Having traveled on AgLeadership international tours for the last 10 years I can honestly say this was one of the best.  I know we ran hard and got little sleep, but that’s really the whole idea behind the program: to craft leaders who will always go the extra mile to promote farming and ranching, to never take a day off when it comes to letting the world know about the importance of agriculture.  Commitment, as they say, never takes a holiday.

And when it comes to leaders you’ll not find a better one than Dr. Bobby Soileau.  There’s not much more I can write or say about the man who holds the reigns to the AgLeadership program.  Bobby is a man of many talents; a writer, reporter, news videographer, producer, organizer and most importantly, a teacher.

Like his father before him, Bobby understands the role of education, no matter the venue.  AgLeadership is about education; educating those who will take their newfound knowledge to the masses.  As the number of farmers and ranchers continues to decline there’s never been a more important time to remind all Americans, and the world for that matter, that agriculture matters.  Thanks brother.

Thanks also to Cheryl Duplechain for keeping us organized along the way.  Managing the flights, the tours and the hotels wasn’t easy.  On trips like these even the smallest missteps are multiplied ten-fold.  Cheryl kept us on time and on track.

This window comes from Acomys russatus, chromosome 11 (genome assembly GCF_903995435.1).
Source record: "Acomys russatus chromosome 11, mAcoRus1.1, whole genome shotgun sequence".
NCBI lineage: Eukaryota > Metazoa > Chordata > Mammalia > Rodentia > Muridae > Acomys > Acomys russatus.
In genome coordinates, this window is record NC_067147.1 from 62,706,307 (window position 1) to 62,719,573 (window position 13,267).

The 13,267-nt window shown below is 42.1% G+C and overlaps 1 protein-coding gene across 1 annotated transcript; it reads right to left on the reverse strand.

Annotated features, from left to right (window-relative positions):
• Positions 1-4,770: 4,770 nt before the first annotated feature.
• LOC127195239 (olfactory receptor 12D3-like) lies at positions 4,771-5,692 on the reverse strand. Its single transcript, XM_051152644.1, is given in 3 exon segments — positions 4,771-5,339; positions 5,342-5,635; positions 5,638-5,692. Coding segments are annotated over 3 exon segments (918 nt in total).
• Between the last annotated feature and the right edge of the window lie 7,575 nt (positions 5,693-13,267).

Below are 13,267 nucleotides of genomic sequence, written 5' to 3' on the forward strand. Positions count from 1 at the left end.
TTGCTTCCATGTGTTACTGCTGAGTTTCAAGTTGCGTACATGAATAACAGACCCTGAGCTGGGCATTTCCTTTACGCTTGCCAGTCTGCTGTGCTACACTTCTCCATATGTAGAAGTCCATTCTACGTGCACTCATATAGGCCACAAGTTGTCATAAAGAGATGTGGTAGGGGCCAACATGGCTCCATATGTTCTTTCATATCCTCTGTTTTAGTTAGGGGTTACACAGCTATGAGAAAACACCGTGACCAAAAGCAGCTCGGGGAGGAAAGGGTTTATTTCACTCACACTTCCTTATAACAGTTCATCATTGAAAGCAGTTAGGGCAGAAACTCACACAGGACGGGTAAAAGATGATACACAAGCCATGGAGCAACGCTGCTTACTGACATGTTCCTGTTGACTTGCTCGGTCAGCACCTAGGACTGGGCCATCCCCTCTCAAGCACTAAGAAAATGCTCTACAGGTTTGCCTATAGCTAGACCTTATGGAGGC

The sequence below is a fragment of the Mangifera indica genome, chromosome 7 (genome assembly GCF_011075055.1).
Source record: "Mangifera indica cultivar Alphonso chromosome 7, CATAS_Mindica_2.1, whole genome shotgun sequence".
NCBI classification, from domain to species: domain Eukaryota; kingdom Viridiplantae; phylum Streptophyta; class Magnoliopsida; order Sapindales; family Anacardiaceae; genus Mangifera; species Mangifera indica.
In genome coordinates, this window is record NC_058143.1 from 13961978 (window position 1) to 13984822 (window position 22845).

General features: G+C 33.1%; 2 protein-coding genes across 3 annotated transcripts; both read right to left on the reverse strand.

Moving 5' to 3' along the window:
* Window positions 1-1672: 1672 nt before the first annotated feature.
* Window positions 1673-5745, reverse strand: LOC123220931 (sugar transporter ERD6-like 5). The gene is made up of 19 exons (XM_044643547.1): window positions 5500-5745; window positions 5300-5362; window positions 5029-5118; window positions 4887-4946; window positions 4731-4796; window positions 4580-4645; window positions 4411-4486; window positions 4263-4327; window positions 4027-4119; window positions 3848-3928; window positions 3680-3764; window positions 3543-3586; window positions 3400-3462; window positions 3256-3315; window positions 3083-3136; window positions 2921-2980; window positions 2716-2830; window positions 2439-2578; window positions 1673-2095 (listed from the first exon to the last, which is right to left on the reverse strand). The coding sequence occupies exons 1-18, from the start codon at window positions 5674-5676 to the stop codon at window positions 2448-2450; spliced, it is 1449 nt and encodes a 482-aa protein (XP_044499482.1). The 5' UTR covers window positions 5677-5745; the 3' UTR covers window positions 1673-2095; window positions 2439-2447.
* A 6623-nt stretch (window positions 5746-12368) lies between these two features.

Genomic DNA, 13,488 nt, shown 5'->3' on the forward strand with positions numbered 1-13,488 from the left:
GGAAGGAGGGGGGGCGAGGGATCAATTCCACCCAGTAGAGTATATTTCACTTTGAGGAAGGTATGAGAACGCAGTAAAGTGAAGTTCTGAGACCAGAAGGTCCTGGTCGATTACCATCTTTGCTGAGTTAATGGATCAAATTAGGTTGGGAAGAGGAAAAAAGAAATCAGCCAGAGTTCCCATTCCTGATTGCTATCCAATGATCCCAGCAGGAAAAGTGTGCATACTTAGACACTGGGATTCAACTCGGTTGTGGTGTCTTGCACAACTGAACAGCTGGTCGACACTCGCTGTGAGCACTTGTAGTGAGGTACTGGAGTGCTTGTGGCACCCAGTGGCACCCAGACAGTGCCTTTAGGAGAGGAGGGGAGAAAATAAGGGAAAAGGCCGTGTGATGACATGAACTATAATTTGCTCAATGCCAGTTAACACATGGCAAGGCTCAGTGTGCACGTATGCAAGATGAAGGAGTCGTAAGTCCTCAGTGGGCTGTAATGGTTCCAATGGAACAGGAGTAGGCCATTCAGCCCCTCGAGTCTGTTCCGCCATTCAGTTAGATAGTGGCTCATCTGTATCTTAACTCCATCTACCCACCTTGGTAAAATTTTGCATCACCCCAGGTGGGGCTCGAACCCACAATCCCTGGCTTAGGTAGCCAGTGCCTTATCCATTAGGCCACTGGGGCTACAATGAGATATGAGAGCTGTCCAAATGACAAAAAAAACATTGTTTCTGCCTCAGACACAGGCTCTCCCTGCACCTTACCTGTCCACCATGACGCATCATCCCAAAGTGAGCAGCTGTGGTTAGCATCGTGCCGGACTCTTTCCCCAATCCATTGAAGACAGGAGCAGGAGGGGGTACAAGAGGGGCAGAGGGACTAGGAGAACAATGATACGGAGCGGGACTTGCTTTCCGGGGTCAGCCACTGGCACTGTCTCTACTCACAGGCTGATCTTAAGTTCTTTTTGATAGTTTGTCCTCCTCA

A big shout out to Dr. Phil Elzer.  His knowledge of agriculture and his penchant for timely, engaging discussion was a value-added bonus to this trip.  His comic relief was also a welcomed respite from the long hours on the bus.  And thanks again Phil for helping me stay in the game.

For the last 28 years I’ve had the privilege of calling Jim Monroe not only my boss, but also one of my closest friends.  I can’t tell you how much his friendship has meant to me, both professionally and personally.  Jim and I have traveled the world, shooting photos, producing programs and documenting Louisiana agriculture’s reach across the globe.  When you need the shot, Jim’s got it.  When you need a friend, Jim’s there.  And for the last 40 years he’s been one of the most outspoken advocates for Louisiana agriculture.  Thanks boss.